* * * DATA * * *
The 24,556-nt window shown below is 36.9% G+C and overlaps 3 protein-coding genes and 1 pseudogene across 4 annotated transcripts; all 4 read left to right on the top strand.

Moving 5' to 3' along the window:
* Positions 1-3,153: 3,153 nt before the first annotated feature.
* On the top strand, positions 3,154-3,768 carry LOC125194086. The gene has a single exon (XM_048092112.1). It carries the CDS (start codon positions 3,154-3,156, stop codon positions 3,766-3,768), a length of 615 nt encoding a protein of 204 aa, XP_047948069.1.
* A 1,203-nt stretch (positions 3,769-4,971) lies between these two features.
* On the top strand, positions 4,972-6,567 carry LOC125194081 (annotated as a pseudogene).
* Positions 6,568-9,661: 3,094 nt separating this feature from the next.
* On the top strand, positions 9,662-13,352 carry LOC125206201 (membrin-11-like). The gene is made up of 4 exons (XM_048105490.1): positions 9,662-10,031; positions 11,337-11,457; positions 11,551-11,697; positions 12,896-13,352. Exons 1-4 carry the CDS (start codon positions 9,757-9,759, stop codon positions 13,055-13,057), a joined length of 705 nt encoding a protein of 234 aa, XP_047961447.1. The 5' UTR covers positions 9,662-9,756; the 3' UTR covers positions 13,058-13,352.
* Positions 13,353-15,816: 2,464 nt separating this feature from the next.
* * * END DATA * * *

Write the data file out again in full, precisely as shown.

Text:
The 24,556-nt window shown below is 36.9% G+C and overlaps 3 protein-coding genes and 1 pseudogene across 4 annotated transcripts; all 4 read left to right on the top strand.

Moving 5' to 3' along the window:
* Positions 1-3,153: 3,153 nt before the first annotated feature.
* On the top strand, positions 3,154-3,768 carry LOC125194086. The gene has a single exon (XM_048092112.1). It carries the CDS (start codon positions 3,154-3,156, stop codon positions 3,766-3,768), a length of 615 nt encoding a protein of 204 aa, XP_047948069.1.
* A 1,203-nt stretch (positions 3,769-4,971) lies between these two features.
* On the top strand, positions 4,972-6,567 carry LOC125194081 (annotated as a pseudogene).
* Positions 6,568-9,661: 3,094 nt separating this feature from the next.
* On the top strand, positions 9,662-13,352 carry LOC125206201 (membrin-11-like). The gene is made up of 4 exons (XM_048105490.1): positions 9,662-10,031; positions 11,337-11,457; positions 11,551-11,697; positions 12,896-13,352. Exons 1-4 carry the CDS (start codon positions 9,757-9,759, stop codon positions 13,055-13,057), a joined length of 705 nt encoding a protein of 234 aa, XP_047961447.1. The 5' UTR covers positions 9,662-9,756; the 3' UTR covers positions 13,058-13,352.
* Positions 13,353-15,816: 2,464 nt separating this feature from the next.